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Boldness and the Joy of the Beloved

I was listening to a presentation that Stan Grenz, Darryl Johnson, and Charles Ringma gave on the topic of Brian McLaren's “A Generous Orthodoxy” and the emerging Church “non-movement” and I was struck by Stan's opening prayer (Stan was another Christian leader who passed away this year — I hope to say more about this presentation in another post. Although I can't resist providing a teaser from Ringma. Ringma says that Brian is a “mischievous” fellow, and so, in that same spirit he comments, “Brian is like a kid in a lolly shop with twenty cents in his pocket. He wants to try everything — he licks every lolly — but he also plans on leaving with his twenty cents still in his pocket.” Or, “Don't even bother reading Brian's chapter on the seven different Jesuses. He's like a fellow who marries a woman that he is madly in love with — who then wants to tell you about each of his ex-girlfriends”).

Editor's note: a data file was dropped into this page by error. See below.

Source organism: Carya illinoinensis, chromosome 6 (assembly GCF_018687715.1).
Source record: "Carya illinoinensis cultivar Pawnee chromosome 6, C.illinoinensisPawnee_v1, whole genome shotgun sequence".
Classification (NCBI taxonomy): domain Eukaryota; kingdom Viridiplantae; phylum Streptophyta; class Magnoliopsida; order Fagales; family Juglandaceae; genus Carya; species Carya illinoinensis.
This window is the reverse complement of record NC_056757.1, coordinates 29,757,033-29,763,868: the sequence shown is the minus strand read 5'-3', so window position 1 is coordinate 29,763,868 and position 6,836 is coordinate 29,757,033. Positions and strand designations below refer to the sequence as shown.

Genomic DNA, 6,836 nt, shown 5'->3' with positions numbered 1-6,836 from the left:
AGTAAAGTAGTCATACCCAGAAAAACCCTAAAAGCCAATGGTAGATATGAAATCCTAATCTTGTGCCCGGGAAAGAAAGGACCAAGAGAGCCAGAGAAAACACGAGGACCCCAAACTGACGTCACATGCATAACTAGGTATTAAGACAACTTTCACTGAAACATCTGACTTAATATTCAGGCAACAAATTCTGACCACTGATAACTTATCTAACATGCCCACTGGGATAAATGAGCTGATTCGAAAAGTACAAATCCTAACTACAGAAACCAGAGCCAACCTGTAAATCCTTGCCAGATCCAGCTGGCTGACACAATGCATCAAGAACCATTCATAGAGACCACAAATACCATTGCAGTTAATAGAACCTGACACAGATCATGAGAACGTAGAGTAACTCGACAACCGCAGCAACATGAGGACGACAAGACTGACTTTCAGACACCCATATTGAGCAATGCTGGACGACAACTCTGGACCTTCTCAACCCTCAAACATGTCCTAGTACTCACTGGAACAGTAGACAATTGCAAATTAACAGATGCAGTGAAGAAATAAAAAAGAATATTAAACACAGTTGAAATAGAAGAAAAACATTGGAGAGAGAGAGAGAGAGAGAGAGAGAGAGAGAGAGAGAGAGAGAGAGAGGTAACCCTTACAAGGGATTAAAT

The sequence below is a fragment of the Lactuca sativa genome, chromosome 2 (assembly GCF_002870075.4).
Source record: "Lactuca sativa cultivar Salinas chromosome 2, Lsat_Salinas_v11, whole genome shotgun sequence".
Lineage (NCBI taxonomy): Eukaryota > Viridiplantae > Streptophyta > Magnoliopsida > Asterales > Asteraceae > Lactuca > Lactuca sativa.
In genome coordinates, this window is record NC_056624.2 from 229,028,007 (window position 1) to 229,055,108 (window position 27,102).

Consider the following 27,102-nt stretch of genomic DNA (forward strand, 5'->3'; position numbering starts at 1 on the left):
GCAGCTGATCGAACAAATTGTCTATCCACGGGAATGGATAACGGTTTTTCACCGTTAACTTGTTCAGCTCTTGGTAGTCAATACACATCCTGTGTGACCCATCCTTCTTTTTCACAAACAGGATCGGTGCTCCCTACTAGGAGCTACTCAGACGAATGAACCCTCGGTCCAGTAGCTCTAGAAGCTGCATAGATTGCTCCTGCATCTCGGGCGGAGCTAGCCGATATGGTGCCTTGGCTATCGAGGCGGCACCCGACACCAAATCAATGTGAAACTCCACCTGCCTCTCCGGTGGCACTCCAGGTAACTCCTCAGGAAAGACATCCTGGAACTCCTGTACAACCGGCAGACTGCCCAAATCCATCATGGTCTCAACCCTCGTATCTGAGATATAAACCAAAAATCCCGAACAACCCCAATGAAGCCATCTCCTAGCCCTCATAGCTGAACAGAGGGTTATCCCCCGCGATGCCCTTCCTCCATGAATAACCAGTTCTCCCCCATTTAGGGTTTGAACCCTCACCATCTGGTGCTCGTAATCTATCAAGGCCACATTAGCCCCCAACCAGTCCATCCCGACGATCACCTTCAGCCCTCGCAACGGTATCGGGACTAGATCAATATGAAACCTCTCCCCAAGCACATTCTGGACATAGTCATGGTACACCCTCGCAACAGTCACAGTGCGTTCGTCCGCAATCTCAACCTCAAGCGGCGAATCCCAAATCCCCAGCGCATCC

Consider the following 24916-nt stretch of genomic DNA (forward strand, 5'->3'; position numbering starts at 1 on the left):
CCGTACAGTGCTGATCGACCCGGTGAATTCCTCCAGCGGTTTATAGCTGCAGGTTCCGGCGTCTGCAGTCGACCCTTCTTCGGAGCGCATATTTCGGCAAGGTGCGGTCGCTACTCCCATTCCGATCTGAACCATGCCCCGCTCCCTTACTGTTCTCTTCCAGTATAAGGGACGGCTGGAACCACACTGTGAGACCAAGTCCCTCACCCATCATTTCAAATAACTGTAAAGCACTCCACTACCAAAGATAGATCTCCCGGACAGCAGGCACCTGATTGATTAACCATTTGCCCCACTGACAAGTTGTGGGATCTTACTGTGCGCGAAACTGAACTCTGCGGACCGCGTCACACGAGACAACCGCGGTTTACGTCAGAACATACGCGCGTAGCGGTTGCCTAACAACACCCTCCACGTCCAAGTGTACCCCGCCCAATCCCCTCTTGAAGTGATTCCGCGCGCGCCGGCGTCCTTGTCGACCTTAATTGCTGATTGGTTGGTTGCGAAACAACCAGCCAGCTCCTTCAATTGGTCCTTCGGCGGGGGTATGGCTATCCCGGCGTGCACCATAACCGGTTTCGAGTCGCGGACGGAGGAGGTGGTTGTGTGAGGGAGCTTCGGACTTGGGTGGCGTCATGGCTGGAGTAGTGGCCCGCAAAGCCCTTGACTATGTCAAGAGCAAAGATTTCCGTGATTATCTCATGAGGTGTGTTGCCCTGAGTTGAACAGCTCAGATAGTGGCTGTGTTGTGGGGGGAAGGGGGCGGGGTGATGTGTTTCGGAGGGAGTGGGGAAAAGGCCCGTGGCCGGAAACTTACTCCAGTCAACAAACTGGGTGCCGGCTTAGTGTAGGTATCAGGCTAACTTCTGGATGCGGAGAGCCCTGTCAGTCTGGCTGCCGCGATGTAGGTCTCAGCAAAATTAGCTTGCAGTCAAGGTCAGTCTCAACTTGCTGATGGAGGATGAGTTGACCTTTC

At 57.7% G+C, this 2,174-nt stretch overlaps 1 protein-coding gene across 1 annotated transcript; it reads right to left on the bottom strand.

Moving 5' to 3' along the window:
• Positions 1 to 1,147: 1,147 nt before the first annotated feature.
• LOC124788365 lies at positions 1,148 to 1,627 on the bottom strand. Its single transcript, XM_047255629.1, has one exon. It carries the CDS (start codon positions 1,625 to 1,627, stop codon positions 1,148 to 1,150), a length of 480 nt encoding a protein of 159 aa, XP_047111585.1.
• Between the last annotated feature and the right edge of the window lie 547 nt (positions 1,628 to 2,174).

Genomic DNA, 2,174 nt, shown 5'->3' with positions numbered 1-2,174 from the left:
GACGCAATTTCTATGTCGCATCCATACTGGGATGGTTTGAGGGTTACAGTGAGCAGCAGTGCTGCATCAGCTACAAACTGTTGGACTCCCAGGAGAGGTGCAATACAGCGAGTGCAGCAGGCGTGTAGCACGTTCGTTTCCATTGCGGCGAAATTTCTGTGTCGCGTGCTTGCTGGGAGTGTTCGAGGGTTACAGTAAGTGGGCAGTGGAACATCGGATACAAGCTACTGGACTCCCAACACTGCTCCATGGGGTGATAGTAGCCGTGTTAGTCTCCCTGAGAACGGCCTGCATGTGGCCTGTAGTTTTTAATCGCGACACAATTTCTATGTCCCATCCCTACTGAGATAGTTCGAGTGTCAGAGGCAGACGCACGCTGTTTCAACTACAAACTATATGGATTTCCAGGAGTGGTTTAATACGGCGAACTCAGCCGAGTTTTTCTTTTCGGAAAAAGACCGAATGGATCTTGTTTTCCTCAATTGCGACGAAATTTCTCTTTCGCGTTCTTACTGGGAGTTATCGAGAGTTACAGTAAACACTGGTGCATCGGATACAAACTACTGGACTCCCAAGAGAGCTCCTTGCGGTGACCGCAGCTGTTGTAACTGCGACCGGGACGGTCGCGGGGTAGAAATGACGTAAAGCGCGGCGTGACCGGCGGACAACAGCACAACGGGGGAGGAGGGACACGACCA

Anyway, Stan opened his prayer in a traditional way speaking about being able to, through Jesus, enter boldly into the presence of the Father. For some reason this got me thinking about the whole notion of Christian boldness. And I think it must be rooted in the joy of the beloved. I always sort of pictured boldness like a sort of cockiness — because of Jesus we could swagger into God's presence and dare anybody to try to tell us otherwise. I've always associated boldness with a sort of Christian triumphalism or arrogance.
However, it is the boldness that stems from joy that is free of arrogance or fear. And this joy stems from being known as God's beloved. When one is beloved one does not hesitate to run into the presence of one's lover. There is no second guessing, no hesitation, no lingering or hanging back. Rather, “I am my beloved's and he is mine” and the joy that comes from this leads us to enter boldly into God's presence. It is as if love moves us beyond the categories of bravery and fear and into the categories of intimacy and delight.

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